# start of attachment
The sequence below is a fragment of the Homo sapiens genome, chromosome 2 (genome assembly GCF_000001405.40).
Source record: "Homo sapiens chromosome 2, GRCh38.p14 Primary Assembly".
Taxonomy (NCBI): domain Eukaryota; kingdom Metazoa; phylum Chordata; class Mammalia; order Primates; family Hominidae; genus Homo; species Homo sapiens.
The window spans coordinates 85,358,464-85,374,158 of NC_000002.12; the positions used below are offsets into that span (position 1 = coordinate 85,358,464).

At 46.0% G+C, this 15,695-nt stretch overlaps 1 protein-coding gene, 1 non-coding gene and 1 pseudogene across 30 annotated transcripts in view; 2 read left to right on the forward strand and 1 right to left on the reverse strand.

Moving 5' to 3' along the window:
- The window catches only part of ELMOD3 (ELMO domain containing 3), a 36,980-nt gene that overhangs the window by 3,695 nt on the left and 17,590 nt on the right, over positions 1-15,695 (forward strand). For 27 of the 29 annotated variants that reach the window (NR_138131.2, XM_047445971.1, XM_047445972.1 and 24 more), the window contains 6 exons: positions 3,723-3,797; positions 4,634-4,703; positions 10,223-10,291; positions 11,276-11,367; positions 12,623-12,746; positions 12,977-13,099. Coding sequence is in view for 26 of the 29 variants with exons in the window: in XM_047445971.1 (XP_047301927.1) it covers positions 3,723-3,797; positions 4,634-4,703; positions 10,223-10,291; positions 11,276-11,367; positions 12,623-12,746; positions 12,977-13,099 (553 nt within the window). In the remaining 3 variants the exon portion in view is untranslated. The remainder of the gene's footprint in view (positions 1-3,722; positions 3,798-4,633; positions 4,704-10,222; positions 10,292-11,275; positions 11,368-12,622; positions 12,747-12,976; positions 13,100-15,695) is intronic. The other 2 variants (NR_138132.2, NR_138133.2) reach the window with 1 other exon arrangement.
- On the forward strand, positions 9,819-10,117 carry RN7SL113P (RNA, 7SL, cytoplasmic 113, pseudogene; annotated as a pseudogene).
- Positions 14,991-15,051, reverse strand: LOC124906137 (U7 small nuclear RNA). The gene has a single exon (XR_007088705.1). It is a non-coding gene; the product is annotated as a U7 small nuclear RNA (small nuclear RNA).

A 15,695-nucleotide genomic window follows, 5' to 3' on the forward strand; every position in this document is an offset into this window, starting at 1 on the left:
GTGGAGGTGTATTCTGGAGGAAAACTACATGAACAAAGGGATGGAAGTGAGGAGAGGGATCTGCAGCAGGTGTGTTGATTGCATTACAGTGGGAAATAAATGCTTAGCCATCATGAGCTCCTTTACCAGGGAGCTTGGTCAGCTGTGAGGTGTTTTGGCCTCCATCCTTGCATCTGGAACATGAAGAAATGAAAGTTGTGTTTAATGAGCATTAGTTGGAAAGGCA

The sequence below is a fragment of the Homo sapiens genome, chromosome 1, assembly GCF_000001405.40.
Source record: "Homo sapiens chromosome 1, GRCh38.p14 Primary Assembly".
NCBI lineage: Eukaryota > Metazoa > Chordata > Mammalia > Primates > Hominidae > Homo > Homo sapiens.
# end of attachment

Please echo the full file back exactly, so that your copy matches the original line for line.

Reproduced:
The sequence below is a fragment of the Homo sapiens genome, chromosome 2 (genome assembly GCF_000001405.40).
Source record: "Homo sapiens chromosome 2, GRCh38.p14 Primary Assembly".
Taxonomy (NCBI): domain Eukaryota; kingdom Metazoa; phylum Chordata; class Mammalia; order Primates; family Hominidae; genus Homo; species Homo sapiens.
The window spans coordinates 85,358,464-85,374,158 of NC_000002.12; the positions used below are offsets into that span (position 1 = coordinate 85,358,464).

At 46.0% G+C, this 15,695-nt stretch overlaps 1 protein-coding gene, 1 non-coding gene and 1 pseudogene across 30 annotated transcripts in view; 2 read left to right on the forward strand and 1 right to left on the reverse strand.

Moving 5' to 3' along the window:
- The window catches only part of ELMOD3 (ELMO domain containing 3), a 36,980-nt gene that overhangs the window by 3,695 nt on the left and 17,590 nt on the right, over positions 1-15,695 (forward strand). For 27 of the 29 annotated variants that reach the window (NR_138131.2, XM_047445971.1, XM_047445972.1 and 24 more), the window contains 6 exons: positions 3,723-3,797; positions 4,634-4,703; positions 10,223-10,291; positions 11,276-11,367; positions 12,623-12,746; positions 12,977-13,099. Coding sequence is in view for 26 of the 29 variants with exons in the window: in XM_047445971.1 (XP_047301927.1) it covers positions 3,723-3,797; positions 4,634-4,703; positions 10,223-10,291; positions 11,276-11,367; positions 12,623-12,746; positions 12,977-13,099 (553 nt within the window). In the remaining 3 variants the exon portion in view is untranslated. The remainder of the gene's footprint in view (positions 1-3,722; positions 3,798-4,633; positions 4,704-10,222; positions 10,292-11,275; positions 11,368-12,622; positions 12,747-12,976; positions 13,100-15,695) is intronic. The other 2 variants (NR_138132.2, NR_138133.2) reach the window with 1 other exon arrangement.
- On the forward strand, positions 9,819-10,117 carry RN7SL113P (RNA, 7SL, cytoplasmic 113, pseudogene; annotated as a pseudogene).
- Positions 14,991-15,051, reverse strand: LOC124906137 (U7 small nuclear RNA). The gene has a single exon (XR_007088705.1). It is a non-coding gene; the product is annotated as a U7 small nuclear RNA (small nuclear RNA).

A 15,695-nucleotide genomic window follows, 5' to 3' on the forward strand; every position in this document is an offset into this window, starting at 1 on the left:
GTGGAGGTGTATTCTGGAGGAAAACTACATGAACAAAGGGATGGAAGTGAGGAGAGGGATCTGCAGCAGGTGTGTTGATTGCATTACAGTGGGAAATAAATGCTTAGCCATCATGAGCTCCTTTACCAGGGAGCTTGGTCAGCTGTGAGGTGTTTTGGCCTCCATCCTTGCATCTGGAACATGAAGAAATGAAAGTTGTGTTTAATGAGCATTAGTTGGAAAGGCA

The sequence below is a fragment of the Homo sapiens genome, chromosome 1, assembly GCF_000001405.40.
Source record: "Homo sapiens chromosome 1, GRCh38.p14 Primary Assembly".
NCBI lineage: Eukaryota > Metazoa > Chordata > Mammalia > Primates > Hominidae > Homo > Homo sapiens.